Forget Myths: Millennial Realities for Oil and Gas


Given a shortage of strong talent and changing workforce demographics, oil and gas leaders are looking to Gen Y to fill positions and grow in to leadership roles.
There is a serious risk of a talent crisis in oil and gas. The so-called “Big Shift Change,” with baby boomers retiring in droves and leaving half a million openings in the industry over the next five years, is a real threat to companies with an aging workforce. At the same time, fewer students are specializing in programs directly linked to the oil and gas industry, leading to a smaller pool of qualified entry-level talent to grow in the ranks.
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How to Achieve Innovation in Today’s Cost-Cutting Environment


Innovation in the oil and gas industry, by its very nature, eludes a hard and fast definition. The truth is innovation can even elude our understanding. In the commercial sense, this presents a significant—and growing—problem. Many oil and gas companies who outsource products and services say they want innovation, at least in a vague sense, and yet they have trouble defining it in meaningful terms, enforcing it with any muscle or measuring it with scientific rigor. Though it is a phenomenon that is difficult to promote and implement, innovation will be a defining characteristic for those outsourcing relationships that survive the rebalancing of the oil market in the short term and thrive in the changing energy sector over the long term.
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Managing the Oil and Gas Workforce for Long-Term Growth


“Recruiting in oil and gas has traditionally been a case of ‘square pegs for square holes’, but as the industry adjusts to a new phase of low oil prices, the importance of a more sustainable resourcing strategy with a long-term outlook becomes clear.”, says Petroplan’s Huw Rothwell.
 
Oil and gas firms are beholden to macroeconomic factors and exposed to substantial levels of risk relating to market volatility, uncertainty, and geopolitical instability. Despite the fact they are operating in a strategic global industry, many firms tend to be reactive. This can result in a form of short-termism.
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Lower Prices Won’t Stop the Shale Revolution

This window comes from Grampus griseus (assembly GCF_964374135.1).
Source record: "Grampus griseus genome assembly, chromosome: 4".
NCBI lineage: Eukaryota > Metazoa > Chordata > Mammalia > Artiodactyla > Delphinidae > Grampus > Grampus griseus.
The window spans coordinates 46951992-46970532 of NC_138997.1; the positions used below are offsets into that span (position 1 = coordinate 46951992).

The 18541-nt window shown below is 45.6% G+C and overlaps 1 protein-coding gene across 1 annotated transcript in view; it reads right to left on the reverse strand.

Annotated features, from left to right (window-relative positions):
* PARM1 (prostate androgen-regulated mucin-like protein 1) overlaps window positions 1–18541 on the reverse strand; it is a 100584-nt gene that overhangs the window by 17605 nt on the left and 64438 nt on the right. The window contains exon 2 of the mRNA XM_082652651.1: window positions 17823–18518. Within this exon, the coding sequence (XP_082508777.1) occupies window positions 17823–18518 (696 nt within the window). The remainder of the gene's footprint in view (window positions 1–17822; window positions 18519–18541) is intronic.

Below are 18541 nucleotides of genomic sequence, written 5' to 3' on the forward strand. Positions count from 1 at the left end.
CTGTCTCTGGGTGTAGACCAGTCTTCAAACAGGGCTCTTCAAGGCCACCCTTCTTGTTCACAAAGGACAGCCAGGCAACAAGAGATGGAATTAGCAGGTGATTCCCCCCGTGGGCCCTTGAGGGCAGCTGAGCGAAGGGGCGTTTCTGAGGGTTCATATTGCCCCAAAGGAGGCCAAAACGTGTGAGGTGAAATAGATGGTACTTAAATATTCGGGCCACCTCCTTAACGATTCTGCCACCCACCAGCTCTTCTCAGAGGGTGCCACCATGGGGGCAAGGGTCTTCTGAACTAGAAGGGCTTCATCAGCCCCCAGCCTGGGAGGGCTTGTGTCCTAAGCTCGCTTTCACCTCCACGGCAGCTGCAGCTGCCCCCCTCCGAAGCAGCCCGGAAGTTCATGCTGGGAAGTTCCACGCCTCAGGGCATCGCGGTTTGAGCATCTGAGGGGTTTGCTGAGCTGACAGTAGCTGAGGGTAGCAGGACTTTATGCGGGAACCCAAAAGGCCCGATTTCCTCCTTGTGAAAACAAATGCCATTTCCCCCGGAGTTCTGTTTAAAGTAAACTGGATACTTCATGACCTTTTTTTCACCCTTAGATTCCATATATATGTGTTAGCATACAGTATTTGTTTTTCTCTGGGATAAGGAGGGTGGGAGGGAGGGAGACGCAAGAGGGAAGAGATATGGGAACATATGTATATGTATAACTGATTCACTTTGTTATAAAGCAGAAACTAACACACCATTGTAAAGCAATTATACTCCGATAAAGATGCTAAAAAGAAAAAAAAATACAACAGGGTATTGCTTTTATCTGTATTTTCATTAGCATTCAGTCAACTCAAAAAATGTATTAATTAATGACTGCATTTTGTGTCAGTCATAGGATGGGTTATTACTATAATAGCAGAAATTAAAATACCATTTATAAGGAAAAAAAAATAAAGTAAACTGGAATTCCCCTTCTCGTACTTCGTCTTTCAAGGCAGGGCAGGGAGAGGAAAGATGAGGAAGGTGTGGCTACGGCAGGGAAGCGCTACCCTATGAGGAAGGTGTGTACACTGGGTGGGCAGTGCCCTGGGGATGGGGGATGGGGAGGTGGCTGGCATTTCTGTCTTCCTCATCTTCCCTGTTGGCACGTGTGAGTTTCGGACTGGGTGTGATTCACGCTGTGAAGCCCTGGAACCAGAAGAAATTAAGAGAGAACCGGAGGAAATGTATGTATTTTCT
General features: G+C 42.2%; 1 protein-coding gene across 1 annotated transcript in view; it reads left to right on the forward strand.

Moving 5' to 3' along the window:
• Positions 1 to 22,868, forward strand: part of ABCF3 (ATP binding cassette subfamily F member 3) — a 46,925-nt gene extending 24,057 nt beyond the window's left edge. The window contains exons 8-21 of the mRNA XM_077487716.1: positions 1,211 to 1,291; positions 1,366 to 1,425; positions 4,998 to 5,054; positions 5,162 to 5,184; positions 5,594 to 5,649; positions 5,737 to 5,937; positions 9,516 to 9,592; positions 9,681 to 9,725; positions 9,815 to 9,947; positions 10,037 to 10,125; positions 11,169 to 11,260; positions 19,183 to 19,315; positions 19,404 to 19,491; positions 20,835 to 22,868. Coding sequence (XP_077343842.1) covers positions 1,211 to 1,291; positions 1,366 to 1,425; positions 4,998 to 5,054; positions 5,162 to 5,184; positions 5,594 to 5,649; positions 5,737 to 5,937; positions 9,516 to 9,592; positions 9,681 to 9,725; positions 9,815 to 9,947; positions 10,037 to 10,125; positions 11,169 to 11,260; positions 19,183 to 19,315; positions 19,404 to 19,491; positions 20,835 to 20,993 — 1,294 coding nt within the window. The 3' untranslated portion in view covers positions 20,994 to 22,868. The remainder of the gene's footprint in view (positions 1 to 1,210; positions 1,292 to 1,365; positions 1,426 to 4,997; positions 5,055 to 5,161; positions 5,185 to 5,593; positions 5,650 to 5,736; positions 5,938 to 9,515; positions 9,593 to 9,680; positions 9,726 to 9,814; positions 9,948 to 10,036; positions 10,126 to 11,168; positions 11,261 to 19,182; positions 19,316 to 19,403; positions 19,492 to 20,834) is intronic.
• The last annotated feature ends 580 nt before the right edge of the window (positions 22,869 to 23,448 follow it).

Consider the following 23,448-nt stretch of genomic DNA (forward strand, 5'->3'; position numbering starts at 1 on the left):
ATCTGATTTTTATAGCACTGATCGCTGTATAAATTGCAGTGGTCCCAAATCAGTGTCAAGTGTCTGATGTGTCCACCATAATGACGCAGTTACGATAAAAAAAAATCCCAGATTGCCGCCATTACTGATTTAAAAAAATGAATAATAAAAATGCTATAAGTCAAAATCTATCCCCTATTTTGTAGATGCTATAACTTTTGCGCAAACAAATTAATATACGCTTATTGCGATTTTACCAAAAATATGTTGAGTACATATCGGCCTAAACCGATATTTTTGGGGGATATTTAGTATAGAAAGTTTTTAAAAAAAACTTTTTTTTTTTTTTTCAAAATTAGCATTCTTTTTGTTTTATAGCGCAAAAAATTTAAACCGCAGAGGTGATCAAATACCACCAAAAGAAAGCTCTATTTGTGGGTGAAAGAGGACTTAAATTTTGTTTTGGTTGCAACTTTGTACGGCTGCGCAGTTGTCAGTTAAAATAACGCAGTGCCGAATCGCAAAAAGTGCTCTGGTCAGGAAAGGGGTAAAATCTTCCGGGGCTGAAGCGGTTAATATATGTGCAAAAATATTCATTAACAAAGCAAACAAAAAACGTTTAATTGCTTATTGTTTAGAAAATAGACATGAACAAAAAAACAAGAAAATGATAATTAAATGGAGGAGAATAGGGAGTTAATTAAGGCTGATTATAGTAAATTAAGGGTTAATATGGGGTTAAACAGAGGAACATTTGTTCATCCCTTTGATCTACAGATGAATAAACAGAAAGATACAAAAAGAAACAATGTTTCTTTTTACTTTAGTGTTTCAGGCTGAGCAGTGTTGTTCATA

The United States has rapidly become the critical source of incremental supply for global oil markets, and growth has come overwhelmingly from unconventionals. Until recently shale producers in the brand-name shale plays (including the Permian Basin, the Bakken, and the Eagle Ford) were incentivized to capitalize on stellar returns made possible by oil prices seemingly entrenched near $100/bbl. Activity was spurred further by technological enhancements and the initial shift toward batch-mode drilling utilizing multi-well pads, both of which drove down costs for operating companies and nudged returns even higher.
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2015 Oil Market Rebalancing


Sweet crude has never tasted so sour. With global layoffs exceeding 100,000 jobs and rising, and oil trading at $50/bbl, many people in the oil industry are wondering, when will we see an end to another oil depression?
 
It all started in 2008, with the development of advanced techniques of hydraulic fracturing and the perfection of horizontal drilling. This allowed the United States, the world’s biggest importer of oil at the time, to tap into plays that were previously uneconomical, mainly shales. This forward step increased U.S. oil production by over 70% and has reduced oil import from OPEC (Organization of the Petroleum Exporting Countries) by 50%.
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